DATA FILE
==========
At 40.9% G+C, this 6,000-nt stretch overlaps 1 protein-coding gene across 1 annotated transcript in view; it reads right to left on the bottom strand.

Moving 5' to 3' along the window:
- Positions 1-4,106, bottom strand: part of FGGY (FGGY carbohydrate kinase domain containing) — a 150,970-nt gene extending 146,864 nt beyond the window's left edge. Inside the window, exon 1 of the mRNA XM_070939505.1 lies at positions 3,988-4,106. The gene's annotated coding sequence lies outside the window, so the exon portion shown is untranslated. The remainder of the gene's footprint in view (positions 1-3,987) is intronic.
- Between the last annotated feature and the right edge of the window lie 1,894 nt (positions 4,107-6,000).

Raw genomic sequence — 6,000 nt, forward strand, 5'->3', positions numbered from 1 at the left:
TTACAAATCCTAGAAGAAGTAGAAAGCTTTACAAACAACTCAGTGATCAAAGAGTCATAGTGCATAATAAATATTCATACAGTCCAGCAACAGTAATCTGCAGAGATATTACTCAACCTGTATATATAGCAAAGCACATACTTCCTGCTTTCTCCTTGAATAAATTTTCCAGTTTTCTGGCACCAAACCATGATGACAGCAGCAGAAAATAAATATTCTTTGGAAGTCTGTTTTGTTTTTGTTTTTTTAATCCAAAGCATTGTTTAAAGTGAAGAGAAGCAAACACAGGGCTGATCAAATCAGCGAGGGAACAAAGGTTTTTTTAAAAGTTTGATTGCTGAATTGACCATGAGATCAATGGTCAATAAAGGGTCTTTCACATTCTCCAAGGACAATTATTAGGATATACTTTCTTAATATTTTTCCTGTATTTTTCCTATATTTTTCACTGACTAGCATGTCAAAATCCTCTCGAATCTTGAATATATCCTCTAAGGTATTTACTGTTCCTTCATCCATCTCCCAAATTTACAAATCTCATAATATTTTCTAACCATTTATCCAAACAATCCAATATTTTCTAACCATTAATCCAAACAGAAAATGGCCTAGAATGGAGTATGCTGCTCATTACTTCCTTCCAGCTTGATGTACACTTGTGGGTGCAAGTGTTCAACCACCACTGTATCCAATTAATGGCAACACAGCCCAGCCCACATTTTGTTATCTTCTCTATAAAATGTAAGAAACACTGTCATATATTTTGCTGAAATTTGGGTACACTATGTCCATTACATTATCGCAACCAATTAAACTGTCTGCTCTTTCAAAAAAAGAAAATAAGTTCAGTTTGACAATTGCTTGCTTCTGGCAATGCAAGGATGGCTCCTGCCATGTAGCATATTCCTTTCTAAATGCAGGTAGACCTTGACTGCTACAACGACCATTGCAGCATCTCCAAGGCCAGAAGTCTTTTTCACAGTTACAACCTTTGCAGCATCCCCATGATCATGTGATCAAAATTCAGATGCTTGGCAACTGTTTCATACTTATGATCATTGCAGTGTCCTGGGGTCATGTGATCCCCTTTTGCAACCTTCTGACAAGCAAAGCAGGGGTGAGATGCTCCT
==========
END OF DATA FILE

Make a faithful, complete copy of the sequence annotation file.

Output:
At 40.9% G+C, this 6,000-nt stretch overlaps 1 protein-coding gene across 1 annotated transcript in view; it reads right to left on the bottom strand.

Moving 5' to 3' along the window:
- Positions 1-4,106, bottom strand: part of FGGY (FGGY carbohydrate kinase domain containing) — a 150,970-nt gene extending 146,864 nt beyond the window's left edge. Inside the window, exon 1 of the mRNA XM_070939505.1 lies at positions 3,988-4,106. The gene's annotated coding sequence lies outside the window, so the exon portion shown is untranslated. The remainder of the gene's footprint in view (positions 1-3,987) is intronic.
- Between the last annotated feature and the right edge of the window lie 1,894 nt (positions 4,107-6,000).

Raw genomic sequence — 6,000 nt, forward strand, 5'->3', positions numbered from 1 at the left:
TTACAAATCCTAGAAGAAGTAGAAAGCTTTACAAACAACTCAGTGATCAAAGAGTCATAGTGCATAATAAATATTCATACAGTCCAGCAACAGTAATCTGCAGAGATATTACTCAACCTGTATATATAGCAAAGCACATACTTCCTGCTTTCTCCTTGAATAAATTTTCCAGTTTTCTGGCACCAAACCATGATGACAGCAGCAGAAAATAAATATTCTTTGGAAGTCTGTTTTGTTTTTGTTTTTTTAATCCAAAGCATTGTTTAAAGTGAAGAGAAGCAAACACAGGGCTGATCAAATCAGCGAGGGAACAAAGGTTTTTTTAAAAGTTTGATTGCTGAATTGACCATGAGATCAATGGTCAATAAAGGGTCTTTCACATTCTCCAAGGACAATTATTAGGATATACTTTCTTAATATTTTTCCTGTATTTTTCCTATATTTTTCACTGACTAGCATGTCAAAATCCTCTCGAATCTTGAATATATCCTCTAAGGTATTTACTGTTCCTTCATCCATCTCCCAAATTTACAAATCTCATAATATTTTCTAACCATTTATCCAAACAATCCAATATTTTCTAACCATTAATCCAAACAGAAAATGGCCTAGAATGGAGTATGCTGCTCATTACTTCCTTCCAGCTTGATGTACACTTGTGGGTGCAAGTGTTCAACCACCACTGTATCCAATTAATGGCAACACAGCCCAGCCCACATTTTGTTATCTTCTCTATAAAATGTAAGAAACACTGTCATATATTTTGCTGAAATTTGGGTACACTATGTCCATTACATTATCGCAACCAATTAAACTGTCTGCTCTTTCAAAAAAAGAAAATAAGTTCAGTTTGACAATTGCTTGCTTCTGGCAATGCAAGGATGGCTCCTGCCATGTAGCATATTCCTTTCTAAATGCAGGTAGACCTTGACTGCTACAACGACCATTGCAGCATCTCCAAGGCCAGAAGTCTTTTTCACAGTTACAACCTTTGCAGCATCCCCATGATCATGTGATCAAAATTCAGATGCTTGGCAACTGTTTCATACTTATGATCATTGCAGTGTCCTGGGGTCATGTGATCCCCTTTTGCAACCTTCTGACAAGCAAAGCAGGGGTGAGATGCTCCT